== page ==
Air New Zealand currently offers daily Boeing 787-9 return flights between Brisbane and Auckland, along with daily Airbus A320 or A320neo-family flights on the same route.
Only the Dreamliner offers business class, however – so if an Airbus flight is a better fit for your schedule, the best experience you can book is Works Deluxe.
AirNZ's Boeing 787s also appear on selected flights between Auckland and both Sydney and Melbourne, as well as all AirNZ flights between Auckland and Perth.
The airline's flights between Australia and other destinations in New Zealand, such as Christchurch, Queenstown or Wellington, are typically operated by those A320 or A320neo family of aircraft.
In any case, all of AirNZ's trans-Tasman flights are now 'safe travel zone' departures.
This means travellers must have only spent time in Australia and/or New Zealand prior to their journey, to fly quarantine-free.
Important steps: What you need to do before travelling to NZ
Business class aboard Air New Zealand's Boeing 787-9s comes in a 1-1-1 configuration (lettered as A-J-K), with some jets having six rows of Business Premier, and others (like this) having nine.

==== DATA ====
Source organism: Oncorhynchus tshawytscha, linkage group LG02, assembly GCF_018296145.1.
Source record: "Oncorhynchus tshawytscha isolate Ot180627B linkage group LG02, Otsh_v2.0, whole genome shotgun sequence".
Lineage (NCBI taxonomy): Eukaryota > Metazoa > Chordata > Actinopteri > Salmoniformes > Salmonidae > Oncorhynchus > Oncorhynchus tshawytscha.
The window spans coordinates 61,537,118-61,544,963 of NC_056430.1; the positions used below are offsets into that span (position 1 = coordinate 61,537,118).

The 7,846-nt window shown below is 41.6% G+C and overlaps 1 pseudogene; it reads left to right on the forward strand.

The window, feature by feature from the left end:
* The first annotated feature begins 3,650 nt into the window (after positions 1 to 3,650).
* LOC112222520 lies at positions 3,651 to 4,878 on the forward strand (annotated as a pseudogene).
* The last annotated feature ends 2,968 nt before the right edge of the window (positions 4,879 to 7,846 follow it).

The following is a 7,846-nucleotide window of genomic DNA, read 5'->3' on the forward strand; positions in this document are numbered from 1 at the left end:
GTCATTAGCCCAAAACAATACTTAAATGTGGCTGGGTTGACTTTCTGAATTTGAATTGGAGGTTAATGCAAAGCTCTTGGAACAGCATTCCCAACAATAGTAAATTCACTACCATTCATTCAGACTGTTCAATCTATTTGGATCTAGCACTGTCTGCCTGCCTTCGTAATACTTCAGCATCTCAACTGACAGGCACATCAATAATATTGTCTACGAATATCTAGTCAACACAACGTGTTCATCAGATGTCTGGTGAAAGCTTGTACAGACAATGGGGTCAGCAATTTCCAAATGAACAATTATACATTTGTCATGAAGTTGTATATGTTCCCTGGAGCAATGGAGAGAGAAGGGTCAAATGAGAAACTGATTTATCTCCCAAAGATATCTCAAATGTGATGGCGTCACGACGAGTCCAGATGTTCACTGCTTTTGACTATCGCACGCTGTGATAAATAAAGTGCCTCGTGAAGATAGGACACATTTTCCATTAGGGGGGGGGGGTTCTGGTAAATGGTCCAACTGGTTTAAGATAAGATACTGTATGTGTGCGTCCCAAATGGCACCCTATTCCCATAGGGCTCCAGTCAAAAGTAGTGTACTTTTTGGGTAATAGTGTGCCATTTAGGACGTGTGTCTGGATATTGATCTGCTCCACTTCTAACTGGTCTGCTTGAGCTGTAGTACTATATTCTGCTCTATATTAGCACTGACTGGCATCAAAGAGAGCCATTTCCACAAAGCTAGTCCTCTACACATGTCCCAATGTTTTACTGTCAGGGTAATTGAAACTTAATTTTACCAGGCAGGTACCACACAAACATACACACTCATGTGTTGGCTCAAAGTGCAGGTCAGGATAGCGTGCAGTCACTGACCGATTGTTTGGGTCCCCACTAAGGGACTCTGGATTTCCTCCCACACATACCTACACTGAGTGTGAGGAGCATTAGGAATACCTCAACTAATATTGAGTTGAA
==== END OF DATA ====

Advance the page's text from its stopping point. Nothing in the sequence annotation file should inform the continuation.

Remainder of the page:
If you haven't flown on AirNZ's Dreamliners before, you might recognise the seat as being what you'd find aboard the airline's (currently grounded) Boeing 777 jets, as well as the Boeing 787s of other carriers like Virgin Atlantic.
As these seats face towards the aisle, it's worth pointing out that those on the starboard side (seats 'J' and 'K') face each other, while those on the port-side aisle (the 'A' seats) enjoy significantly more privacy, facing a barrier rather than another passenger.
As a solo traveller, choosing an 'A' seat was an easy decision: and on longer flights, this means fewer disruptions and a better night's sleep after the seat is folded into 'bed mode'.
Understandably, bedding isn't provided on these short trans-Tasman hops – nor was it available on these routes prior to COVID – although trans-Tasman flyers still get a pillow.
When sitting upright, however, the pillow significantly reduced the available space at the seat and made the experience less comfortable.
This saw the pillow lobbed into the overhead locker before take-off and remain there until landing, as there was no need to lie flat on a three-hour daytime departure.
If you do flip the seat over, the ottoman forms the end of your 2m bed – but otherwise, serves as a fixed foot rest, and also as a companion seat with its own seat belt, if you'd like to chat or dine with a fellow traveller during the flight.